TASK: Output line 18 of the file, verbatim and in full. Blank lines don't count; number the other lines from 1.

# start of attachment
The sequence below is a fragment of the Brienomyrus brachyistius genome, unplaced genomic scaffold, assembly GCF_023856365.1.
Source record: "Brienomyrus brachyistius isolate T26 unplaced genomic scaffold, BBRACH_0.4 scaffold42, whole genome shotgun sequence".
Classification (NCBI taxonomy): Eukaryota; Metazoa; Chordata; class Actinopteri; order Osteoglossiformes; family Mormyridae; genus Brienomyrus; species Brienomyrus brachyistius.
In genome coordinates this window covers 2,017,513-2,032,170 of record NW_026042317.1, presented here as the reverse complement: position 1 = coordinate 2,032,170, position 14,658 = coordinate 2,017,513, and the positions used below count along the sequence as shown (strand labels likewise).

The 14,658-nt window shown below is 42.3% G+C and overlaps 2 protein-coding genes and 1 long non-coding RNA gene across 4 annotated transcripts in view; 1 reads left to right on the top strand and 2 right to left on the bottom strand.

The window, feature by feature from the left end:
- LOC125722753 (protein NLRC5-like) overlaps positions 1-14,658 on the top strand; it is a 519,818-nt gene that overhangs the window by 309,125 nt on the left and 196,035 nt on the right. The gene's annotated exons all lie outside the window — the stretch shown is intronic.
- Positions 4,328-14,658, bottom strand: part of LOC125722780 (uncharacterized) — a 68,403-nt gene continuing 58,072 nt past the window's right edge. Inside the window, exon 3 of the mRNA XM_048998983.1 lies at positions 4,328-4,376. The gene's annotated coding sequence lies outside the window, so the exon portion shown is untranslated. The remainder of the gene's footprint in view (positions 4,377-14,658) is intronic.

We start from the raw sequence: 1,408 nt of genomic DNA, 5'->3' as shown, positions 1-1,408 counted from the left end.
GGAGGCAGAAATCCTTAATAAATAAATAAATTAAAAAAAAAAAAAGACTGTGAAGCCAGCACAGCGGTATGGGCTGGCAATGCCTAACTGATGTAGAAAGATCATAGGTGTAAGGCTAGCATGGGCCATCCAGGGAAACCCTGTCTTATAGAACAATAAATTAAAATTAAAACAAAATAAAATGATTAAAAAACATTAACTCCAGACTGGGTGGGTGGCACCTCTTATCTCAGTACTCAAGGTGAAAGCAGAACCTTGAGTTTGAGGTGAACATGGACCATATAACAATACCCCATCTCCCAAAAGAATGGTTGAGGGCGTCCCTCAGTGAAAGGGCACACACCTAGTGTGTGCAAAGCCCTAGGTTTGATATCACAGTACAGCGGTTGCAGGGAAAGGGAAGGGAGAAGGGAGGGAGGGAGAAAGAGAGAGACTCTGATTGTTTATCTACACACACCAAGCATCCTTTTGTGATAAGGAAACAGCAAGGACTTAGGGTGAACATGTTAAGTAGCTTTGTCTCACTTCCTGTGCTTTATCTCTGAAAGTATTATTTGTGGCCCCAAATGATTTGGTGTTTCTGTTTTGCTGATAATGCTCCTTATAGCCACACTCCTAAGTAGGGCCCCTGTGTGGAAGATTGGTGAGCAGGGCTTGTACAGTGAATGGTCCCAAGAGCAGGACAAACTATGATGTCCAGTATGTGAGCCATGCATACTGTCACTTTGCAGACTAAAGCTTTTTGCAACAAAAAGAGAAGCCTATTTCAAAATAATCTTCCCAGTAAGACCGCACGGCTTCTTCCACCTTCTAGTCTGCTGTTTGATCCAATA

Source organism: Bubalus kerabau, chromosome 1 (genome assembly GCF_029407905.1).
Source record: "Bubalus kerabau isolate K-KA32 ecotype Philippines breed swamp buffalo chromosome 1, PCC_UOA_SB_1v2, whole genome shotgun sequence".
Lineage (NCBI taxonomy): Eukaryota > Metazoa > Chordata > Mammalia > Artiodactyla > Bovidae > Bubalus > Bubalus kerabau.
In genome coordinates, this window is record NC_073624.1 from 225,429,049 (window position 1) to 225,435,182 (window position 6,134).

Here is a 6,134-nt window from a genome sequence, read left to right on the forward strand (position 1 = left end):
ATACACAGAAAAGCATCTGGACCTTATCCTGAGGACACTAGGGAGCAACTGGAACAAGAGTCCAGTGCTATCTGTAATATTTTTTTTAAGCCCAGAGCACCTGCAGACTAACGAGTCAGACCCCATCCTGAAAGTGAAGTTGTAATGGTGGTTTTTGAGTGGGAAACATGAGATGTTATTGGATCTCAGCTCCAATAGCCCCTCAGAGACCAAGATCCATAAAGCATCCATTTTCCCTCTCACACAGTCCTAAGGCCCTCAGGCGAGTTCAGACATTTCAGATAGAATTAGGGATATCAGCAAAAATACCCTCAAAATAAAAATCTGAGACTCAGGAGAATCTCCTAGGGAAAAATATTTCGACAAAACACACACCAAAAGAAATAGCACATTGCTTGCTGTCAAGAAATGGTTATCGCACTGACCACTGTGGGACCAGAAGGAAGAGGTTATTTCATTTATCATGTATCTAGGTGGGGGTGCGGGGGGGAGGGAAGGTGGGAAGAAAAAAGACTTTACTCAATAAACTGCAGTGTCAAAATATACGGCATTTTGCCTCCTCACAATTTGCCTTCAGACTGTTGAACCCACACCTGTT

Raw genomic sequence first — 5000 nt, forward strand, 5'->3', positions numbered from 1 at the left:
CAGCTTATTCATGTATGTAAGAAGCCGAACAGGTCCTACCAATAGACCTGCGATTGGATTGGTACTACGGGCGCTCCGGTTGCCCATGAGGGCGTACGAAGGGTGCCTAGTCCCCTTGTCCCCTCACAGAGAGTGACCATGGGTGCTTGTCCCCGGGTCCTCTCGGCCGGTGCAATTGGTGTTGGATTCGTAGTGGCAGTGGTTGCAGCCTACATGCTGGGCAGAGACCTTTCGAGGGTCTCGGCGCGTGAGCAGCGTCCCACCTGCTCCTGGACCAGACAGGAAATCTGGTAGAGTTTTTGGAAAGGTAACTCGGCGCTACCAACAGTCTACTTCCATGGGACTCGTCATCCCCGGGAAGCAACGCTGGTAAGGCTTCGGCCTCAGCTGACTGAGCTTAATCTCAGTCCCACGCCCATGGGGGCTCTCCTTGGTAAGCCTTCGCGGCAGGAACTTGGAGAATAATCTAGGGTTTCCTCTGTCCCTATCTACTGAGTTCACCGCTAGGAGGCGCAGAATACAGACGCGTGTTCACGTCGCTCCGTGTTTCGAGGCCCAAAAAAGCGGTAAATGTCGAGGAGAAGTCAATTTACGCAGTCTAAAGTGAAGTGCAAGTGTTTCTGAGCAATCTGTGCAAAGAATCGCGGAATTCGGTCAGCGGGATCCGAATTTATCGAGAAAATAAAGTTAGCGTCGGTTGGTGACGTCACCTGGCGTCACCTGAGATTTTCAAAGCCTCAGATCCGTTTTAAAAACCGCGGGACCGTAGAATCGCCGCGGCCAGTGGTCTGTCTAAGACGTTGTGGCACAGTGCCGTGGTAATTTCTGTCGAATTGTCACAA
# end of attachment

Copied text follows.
CAGCTTATTCATGTATGTAAGAAGCCGAACAGGTCCTACCAATAGACCTGCGATTGGATTGGTACTACGGGCGCTCCGGTTGCCCATGAGGGCGTACGAAGGGTGCCTAGTCCCCTTGTCCCCTCACAGAGAGTGACCATGGGTGCTTGTCCCCGGGTCCTCTCGGCCGGTGCAATTGGTGTTGGATTCGTAGTGGCAGTGGTTGCAGCCTACATGCTGGGCAGAGACCTTTCGAGGGTCTCGGCGCGTGAGCAGCGTCCCACCTGCTCCTGGACCAGACAGGAAATCTGGTAGAGTTTTTGGAAAGGTAACTCGGCGCTACCAACAGTCTACTTCCATGGGACTCGTCATCCCCGGGAAGCAACGCTGGTAAGGCTTCGGCCTCAGCTGACTGAGCTTAATCTCAGTCCCACGCCCATGGGGGCTCTCCTTGGTAAGCCTTCGCGGCAGGAACTTGGAGAATAATCTAGGGTTTCCTCTGTCCCTATCTACTGAGTTCACCGCTAGGAGGCGCAGAATACAGACGCGTGTTCACGTCGCTCCGTGTTTCGAGGCCCAAAAAAGCGGTAAATGTCGAGGAGAAGTCAATTTACGCAGTCTAAAGTGAAGTGCAAGTGTTTCTGAGCAATCTGTGCAAAGAATCGCGGAATTCGGTCAGCGGGATCCGAATTTATCGAGAAAATAAAGTTAGCGTCGGTTGGTGACGTCACCTGGCGTCACCTGAGATTTTCAAAGCCTCAGATCCGTTTTAAAAACCGCGGGACCGTAGAATCGCCGCGGCCAGTGGTCTGTCTAAGACGTTGTGGCACAGTGCCGTGGTAATTTCTGTCGAATTGTCACAA